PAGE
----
Potter spent her day trading turns behind the piano and manning the electric guitar. Its rare to see a musician so comfortable at both. The setlist spanned the spectrum of the band’s four albums, not showing any favoritism. Potter’s soulful voice added body and umph to great tracks like “Paris (Ooh La La)” and “Never Go Back.” The band even got a little nostalgic, pulling out Tom Petty’s “American Girl” to charge up the crowd. Grace Potter was having a blast onstage, dancing around and was barefoot by the end. The hour long set was pure emotion and the perfect introduction to Sting.
It is baffling that Sting wasn’t the headliner of this event. That comment is certainly no knock on the Dave Matthews Band, but just shows how stacked this mini-line-up was. Sting hit the stage at 6pm. He may be 61, but he certainly doesn’t look it. All that healthy living he’s become known for (yoga, running, Macrobiotic diet) seems to suit him. The Brit rock star wasted no time with introductions, biting right into “If I Ever Lose My Faith in You.” The man just personifies rock star, walking out on the stage in tight jeans and a ratty t-shirt that he could have just finished painting the house in. He was also remarkably tan.
The set moved on into some lesser known Police and solo tracks before he started reeling off the hits. He played “Fields Of Gold” which he says was inspired by his castle. The crowd really got charged up when he teased out the first few notes of “Message in a Bottle.” At once, the Police had come to Atlanta even though Andy Summers and Stewart Copeland were no where to be found. Once he riled up the crowd, he never really let them settle back down. He played the Police’s Greatest Hits from “Roxanne” and “Walking on the Moon” to “King of Pain” and “Every Breath You Take.” While it was great to hear all of these 80s masterpieces, they weren’t quite as sharp as when he toured Atlanta with the group on their reunion tour a few years back.
The park was comfortably packed by the end of Grace Potter, but it was beyond overflowing by the time Sting finished digging into his guitar. Someone really needed to shut off the tap of people as even the walking lanes were hopelessly bogged down with bodies. The announcer said there was 60,000 people filling the park, but that had to be grossly underestimated. At some point, the fire marshal did intervene, shutting down the park. You could see the crowds start stacking up outside the gates, filing up the sidewalks and taking over the streets just to get a taste of the sweet nectar of Dave Matthew’s sound. DMB sold out Piedmont Park by himself a few years back. A free show with Sting in a much smaller expanse was a recipe for disaster.
After much anticipation, Dave Matthews and company took the stage at 8pm. Dave entered the stage flailing about making crazy faces. He owns one of the most expressive faces in music almost like his facial contortions are the only way the notes will get out. The band’s set started with “Don’t Drink the Water.” The seven-man ensemble sounded fluid and tight as they found their way into the groove.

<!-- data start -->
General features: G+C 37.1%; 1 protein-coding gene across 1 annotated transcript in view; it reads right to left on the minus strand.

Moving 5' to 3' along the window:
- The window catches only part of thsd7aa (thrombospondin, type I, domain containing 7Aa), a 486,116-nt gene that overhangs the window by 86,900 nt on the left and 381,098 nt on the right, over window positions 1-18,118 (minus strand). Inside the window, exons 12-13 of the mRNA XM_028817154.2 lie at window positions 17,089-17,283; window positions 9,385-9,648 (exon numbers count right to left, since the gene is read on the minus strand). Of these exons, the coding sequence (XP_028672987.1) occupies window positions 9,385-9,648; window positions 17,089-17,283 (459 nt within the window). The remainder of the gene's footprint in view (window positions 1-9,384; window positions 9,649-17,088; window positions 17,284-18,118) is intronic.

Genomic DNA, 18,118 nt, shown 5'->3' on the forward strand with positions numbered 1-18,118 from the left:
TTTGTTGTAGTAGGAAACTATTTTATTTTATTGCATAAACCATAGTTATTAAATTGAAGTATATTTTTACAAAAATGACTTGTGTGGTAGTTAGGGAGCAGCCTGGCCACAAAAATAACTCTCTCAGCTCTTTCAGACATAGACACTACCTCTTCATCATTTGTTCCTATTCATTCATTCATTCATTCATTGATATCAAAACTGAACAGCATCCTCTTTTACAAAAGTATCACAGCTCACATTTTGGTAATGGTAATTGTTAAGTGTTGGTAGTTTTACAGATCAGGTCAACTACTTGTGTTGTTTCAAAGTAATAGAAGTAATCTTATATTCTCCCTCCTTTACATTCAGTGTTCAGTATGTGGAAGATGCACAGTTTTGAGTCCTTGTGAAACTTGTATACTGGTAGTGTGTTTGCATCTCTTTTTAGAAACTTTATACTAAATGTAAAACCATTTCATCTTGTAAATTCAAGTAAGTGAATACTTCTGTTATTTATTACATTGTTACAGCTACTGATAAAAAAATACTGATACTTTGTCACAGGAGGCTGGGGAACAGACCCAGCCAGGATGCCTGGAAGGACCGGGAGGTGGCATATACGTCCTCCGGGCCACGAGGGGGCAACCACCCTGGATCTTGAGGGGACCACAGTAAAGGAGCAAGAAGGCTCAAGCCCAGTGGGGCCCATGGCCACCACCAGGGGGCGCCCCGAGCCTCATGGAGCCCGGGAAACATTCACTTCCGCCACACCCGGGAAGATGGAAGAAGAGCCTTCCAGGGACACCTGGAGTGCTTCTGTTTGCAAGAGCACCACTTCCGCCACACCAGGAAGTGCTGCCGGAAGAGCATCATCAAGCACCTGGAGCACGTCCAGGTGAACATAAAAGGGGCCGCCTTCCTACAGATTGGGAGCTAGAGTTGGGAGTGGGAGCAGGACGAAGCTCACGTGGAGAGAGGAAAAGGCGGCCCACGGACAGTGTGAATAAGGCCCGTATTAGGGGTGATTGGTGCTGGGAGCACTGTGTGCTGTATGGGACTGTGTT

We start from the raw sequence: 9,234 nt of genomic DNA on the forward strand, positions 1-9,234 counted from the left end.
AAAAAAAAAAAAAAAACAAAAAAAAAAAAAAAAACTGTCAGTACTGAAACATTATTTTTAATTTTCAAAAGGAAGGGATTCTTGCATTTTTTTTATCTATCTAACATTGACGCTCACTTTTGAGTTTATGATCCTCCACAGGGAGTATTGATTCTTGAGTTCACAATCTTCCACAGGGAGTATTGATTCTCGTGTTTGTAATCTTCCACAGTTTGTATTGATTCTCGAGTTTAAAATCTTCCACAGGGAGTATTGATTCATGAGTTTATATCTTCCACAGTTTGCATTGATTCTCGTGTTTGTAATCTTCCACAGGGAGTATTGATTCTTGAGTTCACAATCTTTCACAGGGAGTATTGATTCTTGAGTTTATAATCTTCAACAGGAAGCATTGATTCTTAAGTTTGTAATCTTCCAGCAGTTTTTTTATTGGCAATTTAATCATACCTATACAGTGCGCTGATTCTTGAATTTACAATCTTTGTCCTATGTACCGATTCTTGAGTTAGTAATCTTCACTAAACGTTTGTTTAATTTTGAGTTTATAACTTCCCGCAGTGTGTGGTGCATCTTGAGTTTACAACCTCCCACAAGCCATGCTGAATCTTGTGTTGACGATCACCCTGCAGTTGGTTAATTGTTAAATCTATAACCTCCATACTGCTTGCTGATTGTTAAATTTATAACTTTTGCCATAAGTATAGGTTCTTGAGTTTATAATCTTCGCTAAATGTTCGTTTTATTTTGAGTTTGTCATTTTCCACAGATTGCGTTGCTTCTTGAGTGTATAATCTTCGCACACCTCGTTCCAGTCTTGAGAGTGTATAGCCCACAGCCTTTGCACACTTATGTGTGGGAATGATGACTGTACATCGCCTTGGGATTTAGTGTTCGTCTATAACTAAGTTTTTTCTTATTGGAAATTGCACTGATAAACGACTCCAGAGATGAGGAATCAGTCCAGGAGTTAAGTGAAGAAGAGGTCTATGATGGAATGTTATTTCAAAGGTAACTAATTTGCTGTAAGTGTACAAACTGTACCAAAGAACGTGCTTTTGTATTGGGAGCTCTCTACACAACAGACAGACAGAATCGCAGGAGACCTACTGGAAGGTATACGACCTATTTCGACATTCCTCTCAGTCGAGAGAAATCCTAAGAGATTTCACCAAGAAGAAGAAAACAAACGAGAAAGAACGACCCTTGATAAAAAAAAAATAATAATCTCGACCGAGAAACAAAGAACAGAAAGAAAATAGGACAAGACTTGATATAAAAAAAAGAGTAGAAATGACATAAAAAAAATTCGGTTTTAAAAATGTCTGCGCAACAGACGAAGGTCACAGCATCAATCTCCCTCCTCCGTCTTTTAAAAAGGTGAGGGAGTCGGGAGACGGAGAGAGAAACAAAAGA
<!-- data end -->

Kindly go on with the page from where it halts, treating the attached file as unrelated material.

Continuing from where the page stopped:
The band seemed to be using the Centennial Park show as a warm-up for the massive 47-date summer trek that kicks off at the end of the month. They are set to tour on their 2012 release Away From the World which got its fair share of love in the setlist. They confirmed their reputation as one of the premiere jam bands by stretching songs to their limits as Dave spent time dueling with violinist Boyd Tinsley and sharing the beat with drummer Carter Beauford.
DMB sampled tracks across their extensive album catalog for the Centennial Park set ensuring their was a little something for everyone. Matthews even started playing “Message in a Bottle” as a tribute to Sting before he broke off and set sail into “Crush.” The crowd was loving every minute of their set framed against the lights of the beautiful Atlanta skyline.
I don’t know that you could have asked for anything more from the Capital One JamFest. Huge kudos go out to the NCAA and Capital One for putting on this free event. I know this concert series has become mandatory event for host cities of the Final Four, but they pulled out the big guns to really give this weekend concert series national significance. The only gripe I had was just having something of this magnitude at Centennial Park. I understand that the series had to be within walking distance of the Dome, and I do miss concerts in the park. Its just the footprint of the park couldn’t possibly accommodate the masses that descended upon it. I don’t know that I’ve ever seen that many people on the streets of downtown Atlanta before. It was like a Falcons game times two maybe three.
Space concerns aside, this was a great event for Atlanta natives, visiting Final Four fans and even those streaming it from the comfort of their home. Maybe its time to start booking flights for Dallas in 2014.
Grace Potter Centennial Park Setlist
Atlanta, GA : April 7, 2013
Hot Summer Night
Never Go Back
Stop the Bus
Nothing but the Water (I)
The Lion The Beast The Beat
Paris (Ooh La La)
Sting Centennial Park Setlist
Atlanta, GA : April 7, 2013
If I Ever Lose My Faith in You
I Hung My Head
Driven to Tears
Fields of Gold
Message in a Bottle
De Do Do Do, De Da Da Da
The Hounds of Winter
Walking on the Moon
King of Pain
Every Breathe You Take
Dave Matthews Band Centennial Park Setlist
Atlanta, GA : April 7, 2013
Don’t Drink the Water
Funny the Way It Is
Belly Belly Nice
Shake Me Like a Monkey
Why I Am
What Would You Say
Pantala Naga Pampa
Dave Matthews Band, Sting, Muse, Grace Potter & the Nocturnals and Zac Brown Band will be among the performers for the 2013 NCAA Big Dance Concert Series in Atlanta presented alongside the NCAA Men’s Final Four tournament.